Another Billion Spent On The Gautrain

Gautrain Management Agency

The Gautrain Management Agency (GMA) together with the Gauteng Treasury and Department of Roads and Transport has paid out R980 million to Bombardier, the Gautrain operating company in an out of court settlement.

This information was recently revealed to the Gauteng Portfolio Committee on Roads and Transport by Gauteng Roads and Transport MEC Ismail Vadi.

The settlement is in respect of all outstanding matters relating to phase one of the Gautrain project.

MEC Vadi stated that he felt that any expansion of the Gautrain would be better managed because of lessons learned during Gautrain phase one.

It is obvious that contracts were not up to scratch from government’s side which favoured Bombardier in these negotiations.

This pushes the direct cost of phase one well over the R30 billion mark and does not include the ongoing annual ridership guarantees which run well in excess of R1.5 billion presently, and will not reduce significantly over time, if ever.

The expansion of the Gautrain route could be beneficial to the province but it is essential that tight monitoring of costs and water-tight contracts protecting government and citizens are in place.

Media Enquiries:

Neil Campbell MPL

DA Gauteng Spokesperon for Roads and Transport

082 387 2540

[Image source]

Gautrain Expansion Plans Continue To Exclude Majority Of Gauteng’s Commuters

Gauteng Legislature Roads and Transport Committee

Disclosures in the Gauteng Legislature Roads and Transport committee regarding the expansion of the Gautrain should be fully investigated as a matter of urgency.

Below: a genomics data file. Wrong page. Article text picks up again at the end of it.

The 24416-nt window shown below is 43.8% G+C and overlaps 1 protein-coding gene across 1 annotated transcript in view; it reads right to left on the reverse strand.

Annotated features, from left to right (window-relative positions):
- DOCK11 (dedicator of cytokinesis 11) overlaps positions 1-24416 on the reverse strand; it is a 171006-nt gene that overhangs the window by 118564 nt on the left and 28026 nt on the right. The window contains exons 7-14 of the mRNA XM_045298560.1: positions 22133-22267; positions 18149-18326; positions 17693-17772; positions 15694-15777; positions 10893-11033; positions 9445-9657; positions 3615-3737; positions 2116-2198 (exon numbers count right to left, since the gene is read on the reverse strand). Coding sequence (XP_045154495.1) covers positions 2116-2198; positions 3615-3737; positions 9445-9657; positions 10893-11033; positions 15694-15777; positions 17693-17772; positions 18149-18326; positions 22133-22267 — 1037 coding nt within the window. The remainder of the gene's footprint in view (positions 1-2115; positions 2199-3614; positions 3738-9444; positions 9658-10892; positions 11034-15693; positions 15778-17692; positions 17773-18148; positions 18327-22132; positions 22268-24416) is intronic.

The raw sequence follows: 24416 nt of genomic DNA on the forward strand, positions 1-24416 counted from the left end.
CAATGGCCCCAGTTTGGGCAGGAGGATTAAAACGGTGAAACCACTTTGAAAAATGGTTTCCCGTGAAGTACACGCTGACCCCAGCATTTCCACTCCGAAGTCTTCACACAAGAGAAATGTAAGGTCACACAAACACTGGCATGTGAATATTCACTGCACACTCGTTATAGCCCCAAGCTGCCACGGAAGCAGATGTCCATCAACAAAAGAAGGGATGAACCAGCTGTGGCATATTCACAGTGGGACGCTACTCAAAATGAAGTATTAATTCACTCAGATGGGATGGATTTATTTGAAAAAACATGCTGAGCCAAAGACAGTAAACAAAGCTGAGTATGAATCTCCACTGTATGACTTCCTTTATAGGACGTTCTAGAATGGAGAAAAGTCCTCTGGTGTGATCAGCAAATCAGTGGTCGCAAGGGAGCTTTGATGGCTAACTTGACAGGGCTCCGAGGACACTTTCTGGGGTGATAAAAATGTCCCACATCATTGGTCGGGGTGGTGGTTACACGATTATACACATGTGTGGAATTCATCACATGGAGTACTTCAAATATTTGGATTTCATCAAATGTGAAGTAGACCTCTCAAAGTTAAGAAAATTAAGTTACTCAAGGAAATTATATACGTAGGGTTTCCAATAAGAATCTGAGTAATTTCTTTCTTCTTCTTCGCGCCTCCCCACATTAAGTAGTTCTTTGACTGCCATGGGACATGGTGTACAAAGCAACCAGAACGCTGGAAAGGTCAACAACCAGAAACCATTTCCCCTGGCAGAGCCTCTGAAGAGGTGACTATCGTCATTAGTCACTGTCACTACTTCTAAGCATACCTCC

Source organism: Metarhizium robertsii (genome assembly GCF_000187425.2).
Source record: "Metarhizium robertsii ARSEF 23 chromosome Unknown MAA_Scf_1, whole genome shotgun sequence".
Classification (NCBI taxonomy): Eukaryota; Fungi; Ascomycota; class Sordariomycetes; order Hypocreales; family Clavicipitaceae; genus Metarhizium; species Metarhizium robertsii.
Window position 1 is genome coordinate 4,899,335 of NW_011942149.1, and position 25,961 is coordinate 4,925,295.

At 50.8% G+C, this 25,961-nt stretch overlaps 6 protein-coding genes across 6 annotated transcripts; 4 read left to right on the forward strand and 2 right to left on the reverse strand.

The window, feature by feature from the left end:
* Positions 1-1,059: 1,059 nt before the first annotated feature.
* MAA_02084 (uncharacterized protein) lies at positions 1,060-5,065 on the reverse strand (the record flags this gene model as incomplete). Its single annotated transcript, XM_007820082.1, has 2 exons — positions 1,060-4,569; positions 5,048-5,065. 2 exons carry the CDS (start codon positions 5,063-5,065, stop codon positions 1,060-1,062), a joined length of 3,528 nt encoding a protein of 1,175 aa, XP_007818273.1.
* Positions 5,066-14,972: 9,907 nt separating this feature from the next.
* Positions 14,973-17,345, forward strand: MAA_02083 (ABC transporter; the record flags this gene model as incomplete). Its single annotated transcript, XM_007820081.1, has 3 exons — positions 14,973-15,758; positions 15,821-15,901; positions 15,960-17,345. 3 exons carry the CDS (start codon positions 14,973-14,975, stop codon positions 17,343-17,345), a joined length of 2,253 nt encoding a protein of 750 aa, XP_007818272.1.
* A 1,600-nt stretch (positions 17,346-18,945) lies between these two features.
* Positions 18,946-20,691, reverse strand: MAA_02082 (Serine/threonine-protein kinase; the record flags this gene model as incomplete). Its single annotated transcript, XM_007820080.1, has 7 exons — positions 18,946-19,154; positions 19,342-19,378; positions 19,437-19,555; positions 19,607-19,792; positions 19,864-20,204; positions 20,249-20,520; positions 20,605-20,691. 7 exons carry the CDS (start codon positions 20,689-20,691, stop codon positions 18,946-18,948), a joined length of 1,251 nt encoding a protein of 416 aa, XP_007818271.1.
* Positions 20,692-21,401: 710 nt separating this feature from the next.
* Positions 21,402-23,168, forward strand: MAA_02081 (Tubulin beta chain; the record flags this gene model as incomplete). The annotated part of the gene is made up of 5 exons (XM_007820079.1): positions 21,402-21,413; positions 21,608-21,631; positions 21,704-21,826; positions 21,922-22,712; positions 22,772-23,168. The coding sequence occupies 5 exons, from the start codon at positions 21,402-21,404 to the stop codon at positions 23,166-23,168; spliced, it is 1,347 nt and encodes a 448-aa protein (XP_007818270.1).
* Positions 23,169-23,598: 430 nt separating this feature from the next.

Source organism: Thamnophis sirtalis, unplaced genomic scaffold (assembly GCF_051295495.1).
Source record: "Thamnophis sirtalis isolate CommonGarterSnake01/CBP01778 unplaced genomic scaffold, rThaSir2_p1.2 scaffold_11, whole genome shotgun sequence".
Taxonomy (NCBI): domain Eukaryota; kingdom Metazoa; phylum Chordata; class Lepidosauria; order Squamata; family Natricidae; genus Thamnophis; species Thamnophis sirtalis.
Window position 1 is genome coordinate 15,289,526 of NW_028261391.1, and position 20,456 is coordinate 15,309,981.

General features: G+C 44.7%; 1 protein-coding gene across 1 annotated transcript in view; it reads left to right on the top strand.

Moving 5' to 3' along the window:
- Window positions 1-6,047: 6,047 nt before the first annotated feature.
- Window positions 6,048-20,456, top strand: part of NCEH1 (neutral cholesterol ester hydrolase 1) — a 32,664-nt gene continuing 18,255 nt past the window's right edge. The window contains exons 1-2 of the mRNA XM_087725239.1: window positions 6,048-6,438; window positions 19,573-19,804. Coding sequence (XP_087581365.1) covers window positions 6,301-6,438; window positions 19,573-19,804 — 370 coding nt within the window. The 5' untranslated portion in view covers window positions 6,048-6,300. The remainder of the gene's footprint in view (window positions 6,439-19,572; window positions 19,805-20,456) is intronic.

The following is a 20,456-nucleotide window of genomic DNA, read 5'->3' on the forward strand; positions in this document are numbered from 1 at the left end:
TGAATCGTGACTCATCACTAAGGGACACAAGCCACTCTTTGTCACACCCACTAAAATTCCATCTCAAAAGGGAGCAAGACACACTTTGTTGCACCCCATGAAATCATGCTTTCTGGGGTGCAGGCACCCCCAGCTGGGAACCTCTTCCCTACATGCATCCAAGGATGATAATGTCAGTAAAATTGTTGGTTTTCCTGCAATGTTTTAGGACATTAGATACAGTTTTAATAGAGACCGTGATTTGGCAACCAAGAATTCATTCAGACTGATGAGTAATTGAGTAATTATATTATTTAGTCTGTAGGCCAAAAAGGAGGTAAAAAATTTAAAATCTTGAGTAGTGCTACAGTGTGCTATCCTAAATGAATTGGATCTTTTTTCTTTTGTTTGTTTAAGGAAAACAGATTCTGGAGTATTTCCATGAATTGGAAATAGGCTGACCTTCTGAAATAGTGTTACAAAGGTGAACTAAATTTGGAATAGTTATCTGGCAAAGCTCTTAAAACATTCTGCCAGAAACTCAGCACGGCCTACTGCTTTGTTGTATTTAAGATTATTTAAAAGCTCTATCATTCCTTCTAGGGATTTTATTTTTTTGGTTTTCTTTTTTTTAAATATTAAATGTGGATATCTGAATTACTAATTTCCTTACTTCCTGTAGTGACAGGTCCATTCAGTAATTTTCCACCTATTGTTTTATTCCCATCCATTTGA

The current, yet to be released, feasibility study will conclude that expansion is feasible given sufficient funds.

In the 2015/16 financial year the Gautrain enjoyed a subsidy of R1.56 billion. This is set to rise to R1.8 billion this year and consumes a sizeable portion of the Department’s R6.4 billion budget.

Whilst it is important to plan for the future transport needs of South Africa’s most populated province, it must be done in the most cost effective way possible while catering for the greatest number of passengers.

Gautrain fares are priced at too high a premium over PRASA rates, and cater for the more affluent, not for the majority of the provinces commuters.

Gautrain Management Agency

Auditor General staff criticised the Gautrain’s ridership contract, highlighting that it was poorly negotiated and stating that “even if the Gautrain was running 24/7/365 at full capacity the ridership guarantee would be payable”. This is strong criticism of the Department and its legal advisors.

Additionally, the underground network has only one tunnel which severely limits the number of train sets. The short-sighted approach of the designers, probably dictated by a huge escalation in construction costs from the original figure of R6-7 billion to over R32 billion, deserve to be criticised.

The Gautrain Management Agency is now hinting that only they can do extensions to the rail network as PRASA is still reeling from controversial purchase of locomotives which were too high for the overhead power lines.

The much needed rail links to the north-west of Johannesburg and Mamelodi to Naledi must enjoy priority

However, this cannot be done with an ailing fiscus. It cannot be resolved with the proposed Gautrain expansion plan, as high fares will continue to isolate the majority of commuters.

The DA will continue to monitor this issue to ensure that affordable transport services are prioritised over empire building exercises.


Media enquiries:

Dr Neil Campbell MPL

DA Gauteng Shadow MEC for Roads and Transport

082 387 2540

[Image source]